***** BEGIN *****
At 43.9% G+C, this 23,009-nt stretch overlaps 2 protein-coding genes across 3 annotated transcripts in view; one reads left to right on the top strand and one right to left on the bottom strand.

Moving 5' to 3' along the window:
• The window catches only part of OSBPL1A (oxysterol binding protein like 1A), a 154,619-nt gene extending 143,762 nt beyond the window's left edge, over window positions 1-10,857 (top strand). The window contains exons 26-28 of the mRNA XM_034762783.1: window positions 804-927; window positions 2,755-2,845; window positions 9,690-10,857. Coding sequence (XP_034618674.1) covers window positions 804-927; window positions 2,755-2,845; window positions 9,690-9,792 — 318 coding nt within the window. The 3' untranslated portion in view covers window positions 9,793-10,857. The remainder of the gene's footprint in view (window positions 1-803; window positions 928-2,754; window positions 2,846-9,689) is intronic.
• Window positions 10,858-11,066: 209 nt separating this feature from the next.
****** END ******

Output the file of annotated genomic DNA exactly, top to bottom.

At 43.9% G+C, this 23,009-nt stretch overlaps 2 protein-coding genes across 3 annotated transcripts in view; one reads left to right on the top strand and one right to left on the bottom strand.

Moving 5' to 3' along the window:
• The window catches only part of OSBPL1A (oxysterol binding protein like 1A), a 154,619-nt gene extending 143,762 nt beyond the window's left edge, over window positions 1-10,857 (top strand). The window contains exons 26-28 of the mRNA XM_034762783.1: window positions 804-927; window positions 2,755-2,845; window positions 9,690-10,857. Coding sequence (XP_034618674.1) covers window positions 804-927; window positions 2,755-2,845; window positions 9,690-9,792 — 318 coding nt within the window. The 3' untranslated portion in view covers window positions 9,793-10,857. The remainder of the gene's footprint in view (window positions 1-803; window positions 928-2,754; window positions 2,846-9,689) is intronic.
• Window positions 10,858-11,066: 209 nt separating this feature from the next.